Ask the Doctors: Music therapy proving effective with Alzheimer’s patients

There’s a robust body of research into the therapeutic uses of music for people with Alzheimer’s disease.

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Music is incorporated into therapy for patients with Alzheimer’s disease to engage the patient in the present moment, with the hope that it might have a beneficial effect on disease progression.

Music is incorporated into therapy for patients with Alzheimer’s disease to engage the patient in the present moment, with the hope that it might have a beneficial effect on disease progression.

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Dear Doctors: My uncle has Alzheimer’s disease. He goes through these awful phases where he’s agitated and afraid. We’ve noticed that music calms him, especially when it’s something from when he was young. Why would that be?

Answer: You’ve had the good fortune to discover a therapeutic practice that reaches back at least to the ancient Greeks. Aristotle and Plato believed that music could soothe the troubled soul, and the physicians of their time employed musical instruments to induce sleep and ease mental disturbances.

Today, there’s a robust body of research into therapeutic uses of music for people with Alzheimer’s disease.

Due to the unique way this type of dementia progresses, the areas of the brain that are linked to musical memory remain mostly free from damage. This allows Alzheimer’s patients to recognize and respond to music. This has proven helpful in managing periodic episodes of distress and agitation.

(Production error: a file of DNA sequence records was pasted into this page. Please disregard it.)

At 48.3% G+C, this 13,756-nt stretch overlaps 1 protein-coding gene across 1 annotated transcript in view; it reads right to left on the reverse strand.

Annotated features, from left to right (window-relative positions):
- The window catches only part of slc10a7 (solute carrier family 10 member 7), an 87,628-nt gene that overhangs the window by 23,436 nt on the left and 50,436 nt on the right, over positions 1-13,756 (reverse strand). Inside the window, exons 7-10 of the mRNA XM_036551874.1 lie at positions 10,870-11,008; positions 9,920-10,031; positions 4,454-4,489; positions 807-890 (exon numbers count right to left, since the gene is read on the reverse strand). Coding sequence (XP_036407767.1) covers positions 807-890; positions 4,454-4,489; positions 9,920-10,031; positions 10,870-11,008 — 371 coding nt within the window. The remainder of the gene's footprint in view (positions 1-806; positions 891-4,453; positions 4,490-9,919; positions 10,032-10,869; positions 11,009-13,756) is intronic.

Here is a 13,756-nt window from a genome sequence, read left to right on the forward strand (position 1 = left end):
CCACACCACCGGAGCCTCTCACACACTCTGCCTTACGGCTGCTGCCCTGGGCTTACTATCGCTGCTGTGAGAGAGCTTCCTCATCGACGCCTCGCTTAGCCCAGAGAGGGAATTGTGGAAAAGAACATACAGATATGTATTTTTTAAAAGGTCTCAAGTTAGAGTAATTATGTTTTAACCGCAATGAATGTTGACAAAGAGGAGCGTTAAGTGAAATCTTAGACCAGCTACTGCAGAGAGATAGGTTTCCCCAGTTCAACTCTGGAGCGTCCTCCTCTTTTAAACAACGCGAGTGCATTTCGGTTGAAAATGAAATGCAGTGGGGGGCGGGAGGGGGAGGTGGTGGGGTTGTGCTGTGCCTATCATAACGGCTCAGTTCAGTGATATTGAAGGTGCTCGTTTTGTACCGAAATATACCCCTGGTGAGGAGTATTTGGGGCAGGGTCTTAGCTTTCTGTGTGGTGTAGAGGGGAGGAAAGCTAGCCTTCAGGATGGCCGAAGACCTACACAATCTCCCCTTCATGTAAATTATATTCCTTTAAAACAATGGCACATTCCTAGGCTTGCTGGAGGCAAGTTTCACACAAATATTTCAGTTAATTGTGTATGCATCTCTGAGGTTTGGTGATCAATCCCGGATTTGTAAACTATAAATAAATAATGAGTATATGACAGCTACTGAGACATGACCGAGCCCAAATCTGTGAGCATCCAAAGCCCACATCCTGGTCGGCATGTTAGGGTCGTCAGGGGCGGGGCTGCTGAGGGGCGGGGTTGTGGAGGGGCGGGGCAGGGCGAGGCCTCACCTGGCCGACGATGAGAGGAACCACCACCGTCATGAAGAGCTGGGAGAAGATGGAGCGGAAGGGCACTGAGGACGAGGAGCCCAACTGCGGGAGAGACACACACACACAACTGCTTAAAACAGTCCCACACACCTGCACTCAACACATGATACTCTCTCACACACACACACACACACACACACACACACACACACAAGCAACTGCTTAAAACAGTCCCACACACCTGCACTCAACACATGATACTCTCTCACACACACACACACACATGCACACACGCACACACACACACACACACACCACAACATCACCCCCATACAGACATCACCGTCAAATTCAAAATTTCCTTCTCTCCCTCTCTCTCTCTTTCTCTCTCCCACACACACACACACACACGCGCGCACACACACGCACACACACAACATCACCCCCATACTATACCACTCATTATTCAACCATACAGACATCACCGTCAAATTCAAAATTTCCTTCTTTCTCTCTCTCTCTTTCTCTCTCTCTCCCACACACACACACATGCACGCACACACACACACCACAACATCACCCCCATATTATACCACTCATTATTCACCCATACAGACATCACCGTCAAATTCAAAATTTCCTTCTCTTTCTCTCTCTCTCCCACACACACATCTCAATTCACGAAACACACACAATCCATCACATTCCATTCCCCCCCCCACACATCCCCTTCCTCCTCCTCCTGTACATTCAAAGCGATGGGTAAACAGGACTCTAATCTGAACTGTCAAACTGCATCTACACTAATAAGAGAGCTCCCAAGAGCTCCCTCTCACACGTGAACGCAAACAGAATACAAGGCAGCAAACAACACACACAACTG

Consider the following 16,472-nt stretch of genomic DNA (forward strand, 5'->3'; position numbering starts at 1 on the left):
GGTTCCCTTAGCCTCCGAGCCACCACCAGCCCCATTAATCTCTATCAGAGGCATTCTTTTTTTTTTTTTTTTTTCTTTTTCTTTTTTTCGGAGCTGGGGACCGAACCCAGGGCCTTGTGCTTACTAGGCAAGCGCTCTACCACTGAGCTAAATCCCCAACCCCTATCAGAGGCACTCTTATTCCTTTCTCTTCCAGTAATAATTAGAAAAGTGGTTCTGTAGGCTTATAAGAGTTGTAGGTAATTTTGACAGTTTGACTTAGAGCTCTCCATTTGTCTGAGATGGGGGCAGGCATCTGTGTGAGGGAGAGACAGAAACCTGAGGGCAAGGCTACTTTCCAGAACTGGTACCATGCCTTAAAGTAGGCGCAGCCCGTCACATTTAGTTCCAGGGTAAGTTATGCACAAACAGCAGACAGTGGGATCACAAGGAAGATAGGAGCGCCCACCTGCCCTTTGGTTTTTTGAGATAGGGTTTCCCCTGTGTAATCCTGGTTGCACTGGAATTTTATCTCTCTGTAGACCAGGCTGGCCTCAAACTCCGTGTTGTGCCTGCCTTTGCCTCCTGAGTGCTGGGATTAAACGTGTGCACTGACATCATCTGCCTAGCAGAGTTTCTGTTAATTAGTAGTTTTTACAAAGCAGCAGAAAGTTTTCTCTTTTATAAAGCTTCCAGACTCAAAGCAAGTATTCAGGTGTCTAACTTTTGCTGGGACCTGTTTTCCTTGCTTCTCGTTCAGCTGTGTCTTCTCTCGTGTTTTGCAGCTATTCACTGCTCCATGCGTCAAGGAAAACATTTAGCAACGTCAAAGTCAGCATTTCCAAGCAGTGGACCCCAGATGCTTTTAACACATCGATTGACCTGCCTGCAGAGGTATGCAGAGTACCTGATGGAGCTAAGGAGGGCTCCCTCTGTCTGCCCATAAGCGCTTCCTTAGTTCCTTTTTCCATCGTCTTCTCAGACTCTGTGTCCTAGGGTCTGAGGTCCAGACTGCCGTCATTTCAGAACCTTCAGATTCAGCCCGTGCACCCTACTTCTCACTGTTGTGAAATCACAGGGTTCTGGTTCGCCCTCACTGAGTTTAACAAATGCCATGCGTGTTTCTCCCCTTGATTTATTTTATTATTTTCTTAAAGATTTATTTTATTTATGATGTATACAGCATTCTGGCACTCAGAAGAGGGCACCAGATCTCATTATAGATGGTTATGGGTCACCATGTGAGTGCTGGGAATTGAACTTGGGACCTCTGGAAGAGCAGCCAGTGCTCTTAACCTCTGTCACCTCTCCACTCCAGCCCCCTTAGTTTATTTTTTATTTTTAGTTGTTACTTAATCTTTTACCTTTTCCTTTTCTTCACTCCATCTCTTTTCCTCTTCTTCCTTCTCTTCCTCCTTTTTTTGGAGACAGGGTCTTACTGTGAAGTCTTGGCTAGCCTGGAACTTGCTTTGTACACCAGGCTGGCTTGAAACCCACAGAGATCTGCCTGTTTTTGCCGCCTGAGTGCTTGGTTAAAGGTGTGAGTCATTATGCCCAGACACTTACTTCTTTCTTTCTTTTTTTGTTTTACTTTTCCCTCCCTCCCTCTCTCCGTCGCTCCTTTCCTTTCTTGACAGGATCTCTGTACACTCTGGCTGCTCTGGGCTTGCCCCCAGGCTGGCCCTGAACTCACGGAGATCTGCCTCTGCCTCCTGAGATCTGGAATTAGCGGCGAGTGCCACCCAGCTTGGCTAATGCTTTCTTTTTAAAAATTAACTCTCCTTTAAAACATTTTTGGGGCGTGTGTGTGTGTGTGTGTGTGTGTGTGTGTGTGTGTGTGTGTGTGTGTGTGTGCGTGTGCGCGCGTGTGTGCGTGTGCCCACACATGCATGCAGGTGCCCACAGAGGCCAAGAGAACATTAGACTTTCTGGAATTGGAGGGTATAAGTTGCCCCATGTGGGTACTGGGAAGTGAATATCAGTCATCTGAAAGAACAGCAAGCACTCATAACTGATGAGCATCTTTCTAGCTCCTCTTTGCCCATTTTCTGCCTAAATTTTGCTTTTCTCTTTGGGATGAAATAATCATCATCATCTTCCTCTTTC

When researchers in Canada played new music for a patient with advanced Alzheimer’s, she didn’t respond. But when they played melodies she was familiar with, she sang along. She remembered all of the words, and she continued to accurately sing the songs even after the recordings ended.

Other researchers studying individuals with mild cognitive impairment or early Alzheimer’s disease linked listening to music that was personally meaningful with improvements in neuroplasticity — the ability of the brain to adapt in response to new experiences. Writing in the Journal of Alzheimer’s Disease, the researchers said they found this to be particularly true when the person felt a deep connection to the music that was played.

Music is indeed incorporated into therapy for patients with Alzheimer’s disease. It has been used to engage the patient in the present moment and with the hope it might have a beneficial effect on disease progression.

When connecting with your uncle through music, start by eliminating any competing sounds, such as a TV or radio, which can be confusing. Choose music he knows and loves and that evokes happy memories. Singing along, clapping or even dancing can enrich the experience for both of you.

If your uncle’s mood changes, be ready to switch songs or end the session. And be careful to avoid overstimulation. Keep things fun, easy and manageable.

As emerging research suggests, music could be a therapeutic pathway to benefit cognition.

Dr. Eve Glazier and Dr. Elizabeth Ko are internists at UCLA Health.

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